There for each other
By Dennis Hill
Published in News on January 15, 2014 1:46 PM
Friends and classmates of Rosewood High School students Spenser Garrison and Malia Porter set up a make-shift memorial on Capps Bridge Road Tuesday evening in remembrance of the two teens who died Monday.
Rosewood High School was a different place Tuesday.
Some students had already finished their exams and had the day off.
Others, who still had tests to complete, arrived with quiet voices and solemn expressions, and left the same way.
The day after a double tragedy struck the close-knit school, the hallways were not the usual boisterous places, Principal Dean Sauls said.
"Nobody was texting, laughing, joking," he said.
Counselor Greg Lamm, a 17-year veteran at the school, noticed, too.
"It was just a somber mood all day," Lamm said. "You could tell they were just here to (take the tests.)."
The school community is still trying to digest the news that they have lost two of their own -- senselessly, tragically.
And no one, not the students, the faculty or the administrators is sure what to think, how to feel or where to go from here, they said.
"Some of this hasn't set in yet," Lamm said. "Almost to the point of disbelief."
"On a typical day, students walk by and say, 'Hey, Mr. Evans,'" Assistant Principal Dexter Evans said. "But today there were just little, quiet nods and handshakes, just acknowledging that you were there."
The school is making sure there is someone there to listen -- a trusted adviser, a grief counselor, someone to help students and faculty move forward, to try to get a handle on the conflicting feelings.
Lamm said a number of students have taken advantage of the grief counseling made available to all students.
And it wasn't just students who are grieving, he added. Teachers and other faculty members were just as numb.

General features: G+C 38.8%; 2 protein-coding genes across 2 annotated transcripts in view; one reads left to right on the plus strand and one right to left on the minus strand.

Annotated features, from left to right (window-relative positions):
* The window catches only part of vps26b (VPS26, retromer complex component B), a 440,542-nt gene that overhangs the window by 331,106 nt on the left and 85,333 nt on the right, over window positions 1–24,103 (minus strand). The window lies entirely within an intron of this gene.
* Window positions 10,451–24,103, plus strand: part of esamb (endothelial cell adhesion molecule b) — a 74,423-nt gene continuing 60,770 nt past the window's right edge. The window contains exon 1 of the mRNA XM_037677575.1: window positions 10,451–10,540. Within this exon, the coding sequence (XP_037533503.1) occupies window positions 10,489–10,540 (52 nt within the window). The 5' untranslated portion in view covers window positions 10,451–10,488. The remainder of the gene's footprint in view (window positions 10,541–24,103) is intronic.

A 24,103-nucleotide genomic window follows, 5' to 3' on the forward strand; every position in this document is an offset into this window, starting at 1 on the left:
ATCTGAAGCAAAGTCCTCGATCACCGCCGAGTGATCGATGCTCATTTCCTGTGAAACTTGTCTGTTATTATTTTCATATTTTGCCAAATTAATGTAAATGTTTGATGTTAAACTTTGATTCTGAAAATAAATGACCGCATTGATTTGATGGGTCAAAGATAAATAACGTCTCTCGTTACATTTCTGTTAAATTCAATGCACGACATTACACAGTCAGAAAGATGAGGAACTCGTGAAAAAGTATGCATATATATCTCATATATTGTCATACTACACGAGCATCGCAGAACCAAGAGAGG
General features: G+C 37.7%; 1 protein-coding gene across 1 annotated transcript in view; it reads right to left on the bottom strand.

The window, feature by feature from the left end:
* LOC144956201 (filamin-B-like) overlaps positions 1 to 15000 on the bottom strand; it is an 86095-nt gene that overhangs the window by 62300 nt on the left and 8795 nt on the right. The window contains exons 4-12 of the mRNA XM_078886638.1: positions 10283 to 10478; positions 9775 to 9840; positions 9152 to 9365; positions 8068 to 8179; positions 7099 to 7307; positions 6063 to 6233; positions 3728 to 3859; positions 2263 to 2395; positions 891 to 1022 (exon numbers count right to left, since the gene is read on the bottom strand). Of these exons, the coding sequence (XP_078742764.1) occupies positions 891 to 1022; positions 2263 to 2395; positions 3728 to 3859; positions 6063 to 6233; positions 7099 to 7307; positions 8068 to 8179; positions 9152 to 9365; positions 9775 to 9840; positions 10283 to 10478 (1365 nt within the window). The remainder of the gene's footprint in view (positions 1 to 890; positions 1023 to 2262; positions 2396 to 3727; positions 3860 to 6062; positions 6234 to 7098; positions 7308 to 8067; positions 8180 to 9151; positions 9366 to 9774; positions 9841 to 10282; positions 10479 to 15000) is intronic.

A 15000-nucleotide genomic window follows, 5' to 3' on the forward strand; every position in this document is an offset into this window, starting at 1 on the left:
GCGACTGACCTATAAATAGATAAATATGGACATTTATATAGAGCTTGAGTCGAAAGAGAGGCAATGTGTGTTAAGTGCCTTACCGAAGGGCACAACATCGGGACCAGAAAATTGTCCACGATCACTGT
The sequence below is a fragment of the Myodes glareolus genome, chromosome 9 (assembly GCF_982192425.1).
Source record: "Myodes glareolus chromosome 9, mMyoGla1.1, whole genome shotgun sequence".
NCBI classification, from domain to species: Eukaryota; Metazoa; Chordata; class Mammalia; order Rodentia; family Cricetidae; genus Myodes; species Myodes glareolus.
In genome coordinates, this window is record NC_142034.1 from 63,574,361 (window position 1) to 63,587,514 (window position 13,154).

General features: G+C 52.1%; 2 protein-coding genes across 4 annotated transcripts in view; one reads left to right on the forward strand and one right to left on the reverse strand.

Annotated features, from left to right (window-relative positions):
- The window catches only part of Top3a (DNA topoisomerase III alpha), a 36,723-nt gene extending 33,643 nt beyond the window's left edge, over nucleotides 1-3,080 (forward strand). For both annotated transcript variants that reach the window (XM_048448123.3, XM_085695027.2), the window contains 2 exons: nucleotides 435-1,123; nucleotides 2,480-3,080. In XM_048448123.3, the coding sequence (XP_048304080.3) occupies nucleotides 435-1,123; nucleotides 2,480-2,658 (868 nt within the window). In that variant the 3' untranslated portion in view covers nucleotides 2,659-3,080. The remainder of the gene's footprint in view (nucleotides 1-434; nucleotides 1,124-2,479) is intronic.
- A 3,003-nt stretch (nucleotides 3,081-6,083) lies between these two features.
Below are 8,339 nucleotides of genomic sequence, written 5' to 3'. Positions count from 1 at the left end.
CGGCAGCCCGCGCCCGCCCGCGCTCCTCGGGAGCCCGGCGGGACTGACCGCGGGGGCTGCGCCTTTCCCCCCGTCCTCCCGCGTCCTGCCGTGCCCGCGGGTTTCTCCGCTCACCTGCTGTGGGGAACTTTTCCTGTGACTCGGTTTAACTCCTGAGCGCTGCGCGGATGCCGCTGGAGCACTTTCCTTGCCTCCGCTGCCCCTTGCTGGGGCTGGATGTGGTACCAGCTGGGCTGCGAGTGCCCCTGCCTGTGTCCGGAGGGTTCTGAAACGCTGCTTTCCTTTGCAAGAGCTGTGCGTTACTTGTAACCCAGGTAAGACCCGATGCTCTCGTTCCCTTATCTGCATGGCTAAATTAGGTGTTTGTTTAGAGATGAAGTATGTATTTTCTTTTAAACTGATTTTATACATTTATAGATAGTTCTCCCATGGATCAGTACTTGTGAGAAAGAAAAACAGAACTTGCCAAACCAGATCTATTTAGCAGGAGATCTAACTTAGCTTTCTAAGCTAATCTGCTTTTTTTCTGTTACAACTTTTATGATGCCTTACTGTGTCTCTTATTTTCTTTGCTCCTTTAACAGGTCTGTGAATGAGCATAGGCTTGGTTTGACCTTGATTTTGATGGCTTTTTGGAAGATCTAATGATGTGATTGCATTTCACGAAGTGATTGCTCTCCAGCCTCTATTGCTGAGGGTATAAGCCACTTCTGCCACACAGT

"A lot of the calls I got Monday night were from teachers," Lamm said. "We can't make eye contact without tearing up."
It was a hard day for the counselor, too.
On Tuesday, when talking to students, it was difficult to be the guide, the voice of reason, he said.
"Even as a counselor, I was having a hard time myself," Lamm said. "I had to try to put my emotions aside. We were having to deal with it together."
Sauls said Rosewood is the type of school where everyone knows everything about everybody. Small schools are like that, he said. So although the pain might have affected people more deeply, they might also be in a better position to help one another cope with what happened.
Students gathered Monday night in an impromptu memorial at the school.
"They needed to do that for themselves," Lamm said.
Students gathered again Tuesday evening, at the site of the tragedy, on Capps Bridge Road, a few miles west of the school. And a special service is planned for tonight at 7 p.m. at The Bridge Church, which many students attend.
Lamm said that as a counselor, his job is to listen.
"You let them express their feelings," he said. "Kids at this age are vulnerable to a lot of feelings. And what they are feeling is the most important thing in the world to them."
And now he and the other administrators want the students to know that they are not alone, that the close-knit community, the school, the families will handle this together as best they can.
Evans said it is crucial that young people understand that when they are having problems, they are not alone.
"Find someone to talk to, talk to somebody," he said.
"If there is something going on in your life, tell an adult," Sauls added.
And the counselor who has listened to many students over the years has some advice for the adults who now must handle the unthinkable, to deal with the unexplainable.
"It's not so much what you say to them," Lamm said. "It's the fact that they know we're listening. Once they know you are really listening, you can come up with the right things to say."
But one of those "things to say" will not ever likely be a true explanation of why the students made the choices they did, the men said.
"We have no idea what happened between 10:30 a.m. and 3:30 p.m.," Sauls said.
Evans said young people need to realize that suicide solves no problems and leaves behind so much pain for others.
"It hurts," Evans said. "There will forever be the question, 'Why?'"